Make face-to-face meetings meaningful

In my online courses, I meet with my students synchronously for 30 minutes to 1 hour every other week. I have to make sure I use that time wisely. Often, this is the only time in the course when my students are connected in real time. Thus, this is valuable time for my students to dialogue with one another. During our Skype session, I often give prompts connected to a current topic for students to discuss.

In a face-to-face setting, I build in time for students to collaborate and dialogue with each other, especially when working on group projects. Students have found it useful to use class time for group work. Consider what you would like students to accomplish during the class meetings. How can you build a sense of community with your students while making stronger connections with them? Take advantage of the students’ presence to make their learning active and collaborative. Remember that learning is a socially mediated process.

Assess higher order thinking skills

Because students can access just about any type of information online, assessments can be tricky. I have opted to give more open-ended questions instead of factual questions for assessments. I grade students’ answers on how they are able to explain their thinking process and support their answer rather than whether they got the fact correct. Open-ended questioning allows students to demontrate their higher-order thinking skills. It not only assesses conceptual understanding, but also students’ abilities to analyze, evaluate, and solve problems. Consider using higher level verbs in Bloom’s Taxonomy when writing up assessment questions.

Use technology with a purpose

Many tools are great, but consider whether they are necessary. Is there an easier way to do it? Even though our students may be digital natives, not all students are tech savvy. If it takes more than a few steps to complete an assignment, it may hinder some students from completing it. It can result in frustration, which can negatively affect the course content and students’ ability to learn. When in doubt, always err on the side of keeping things simple.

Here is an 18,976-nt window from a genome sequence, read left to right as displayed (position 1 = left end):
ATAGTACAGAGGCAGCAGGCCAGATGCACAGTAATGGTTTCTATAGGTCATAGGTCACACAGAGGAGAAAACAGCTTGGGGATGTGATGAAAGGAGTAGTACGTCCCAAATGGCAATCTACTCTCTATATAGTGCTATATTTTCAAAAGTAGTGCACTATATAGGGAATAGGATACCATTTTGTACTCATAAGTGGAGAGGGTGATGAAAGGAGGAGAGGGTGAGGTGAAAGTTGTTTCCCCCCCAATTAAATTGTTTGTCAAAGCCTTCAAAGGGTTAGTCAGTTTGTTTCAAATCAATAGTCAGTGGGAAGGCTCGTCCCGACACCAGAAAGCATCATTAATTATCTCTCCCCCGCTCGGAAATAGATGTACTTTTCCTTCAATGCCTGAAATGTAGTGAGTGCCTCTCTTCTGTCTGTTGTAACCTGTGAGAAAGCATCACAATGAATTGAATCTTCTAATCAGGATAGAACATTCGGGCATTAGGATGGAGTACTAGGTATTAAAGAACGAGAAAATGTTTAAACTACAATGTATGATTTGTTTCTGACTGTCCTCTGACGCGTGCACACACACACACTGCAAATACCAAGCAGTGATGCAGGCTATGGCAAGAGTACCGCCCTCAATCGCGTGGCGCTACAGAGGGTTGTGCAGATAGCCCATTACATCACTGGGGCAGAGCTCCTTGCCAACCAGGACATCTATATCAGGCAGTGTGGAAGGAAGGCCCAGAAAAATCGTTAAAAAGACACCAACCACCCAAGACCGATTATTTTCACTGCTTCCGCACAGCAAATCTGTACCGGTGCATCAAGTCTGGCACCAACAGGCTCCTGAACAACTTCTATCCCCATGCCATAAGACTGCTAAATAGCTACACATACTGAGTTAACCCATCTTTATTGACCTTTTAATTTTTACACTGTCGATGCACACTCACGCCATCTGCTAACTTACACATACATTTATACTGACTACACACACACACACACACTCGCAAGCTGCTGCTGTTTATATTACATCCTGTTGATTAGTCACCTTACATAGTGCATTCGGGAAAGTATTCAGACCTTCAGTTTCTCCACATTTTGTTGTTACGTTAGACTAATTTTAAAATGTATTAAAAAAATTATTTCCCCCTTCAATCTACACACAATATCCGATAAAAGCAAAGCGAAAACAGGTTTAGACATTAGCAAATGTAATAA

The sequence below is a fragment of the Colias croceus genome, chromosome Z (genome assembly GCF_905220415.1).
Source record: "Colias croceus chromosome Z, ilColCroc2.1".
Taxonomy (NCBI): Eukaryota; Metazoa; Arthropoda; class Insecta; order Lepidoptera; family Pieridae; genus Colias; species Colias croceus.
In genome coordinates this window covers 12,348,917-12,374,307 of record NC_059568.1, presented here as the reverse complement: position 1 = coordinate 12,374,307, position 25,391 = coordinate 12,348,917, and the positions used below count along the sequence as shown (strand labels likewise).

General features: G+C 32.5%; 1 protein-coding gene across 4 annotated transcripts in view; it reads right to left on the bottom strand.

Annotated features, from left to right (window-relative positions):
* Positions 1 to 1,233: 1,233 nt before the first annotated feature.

Provide frequent feedback

In my online course, students do not get to see me and get feedback from me in the classroom setting. Thus, feedback through Canvas is the only way they know how they are doing in the course. I had to get into the habit of giving frequent small feedback, both to applause and to critique their work. My students found that the frequent feedback has put them at ease since they know exactly where they stand or need improvement.

In my face-to-face class, I make sure to provide frequent feedback by grading their assignments as soon as I can. I use the time in class to dialog with students about ongoing assignments and their progress in the course. Through Canvas, the instant I give a student feedback, he or she can review it online. Students don’t have to wait until next class time to get their assignments handed back. Feedback helps students know what their strengths and areas for growth are. For long term assignments, it’s especially crucial for students to know whether they are on the right track.